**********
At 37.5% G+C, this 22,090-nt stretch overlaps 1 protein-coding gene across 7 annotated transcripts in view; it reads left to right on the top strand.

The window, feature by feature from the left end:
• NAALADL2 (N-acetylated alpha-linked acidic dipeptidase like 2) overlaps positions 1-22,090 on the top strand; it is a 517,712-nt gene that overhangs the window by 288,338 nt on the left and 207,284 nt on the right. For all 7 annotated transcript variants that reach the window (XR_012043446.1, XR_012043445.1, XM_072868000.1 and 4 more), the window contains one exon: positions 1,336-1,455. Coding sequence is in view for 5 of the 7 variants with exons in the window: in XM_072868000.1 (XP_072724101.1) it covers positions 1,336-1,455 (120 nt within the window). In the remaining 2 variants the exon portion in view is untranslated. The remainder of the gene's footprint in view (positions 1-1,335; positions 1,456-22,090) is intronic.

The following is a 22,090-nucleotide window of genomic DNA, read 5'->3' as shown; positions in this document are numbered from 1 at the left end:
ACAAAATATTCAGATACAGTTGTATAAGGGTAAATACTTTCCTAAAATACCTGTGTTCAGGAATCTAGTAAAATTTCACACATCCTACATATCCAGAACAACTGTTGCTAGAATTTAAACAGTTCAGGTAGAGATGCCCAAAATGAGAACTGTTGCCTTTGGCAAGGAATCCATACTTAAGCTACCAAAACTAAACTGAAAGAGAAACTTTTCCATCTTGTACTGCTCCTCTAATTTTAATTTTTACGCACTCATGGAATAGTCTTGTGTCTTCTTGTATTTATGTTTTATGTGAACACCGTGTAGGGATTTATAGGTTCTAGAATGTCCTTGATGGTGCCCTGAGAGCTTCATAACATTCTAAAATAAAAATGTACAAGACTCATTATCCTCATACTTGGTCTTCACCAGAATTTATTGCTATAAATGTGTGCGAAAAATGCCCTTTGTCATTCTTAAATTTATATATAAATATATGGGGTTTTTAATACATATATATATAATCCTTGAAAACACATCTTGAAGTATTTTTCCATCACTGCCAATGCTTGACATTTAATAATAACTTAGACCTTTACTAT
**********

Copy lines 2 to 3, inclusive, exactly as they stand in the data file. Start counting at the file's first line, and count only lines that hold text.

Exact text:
The window, feature by feature from the left end:
• NAALADL2 (N-acetylated alpha-linked acidic dipeptidase like 2) overlaps positions 1-22,090 on the top strand; it is a 517,712-nt gene that overhangs the window by 288,338 nt on the left and 207,284 nt on the right. For all 7 annotated transcript variants that reach the window (XR_012043446.1, XR_012043445.1, XM_072868000.1 and 4 more), the window contains one exon: positions 1,336-1,455. Coding sequence is in view for 5 of the 7 variants with exons in the window: in XM_072868000.1 (XP_072724101.1) it covers positions 1,336-1,455 (120 nt within the window). In the remaining 2 variants the exon portion in view is untranslated. The remainder of the gene's footprint in view (positions 1-1,335; positions 1,456-22,090) is intronic.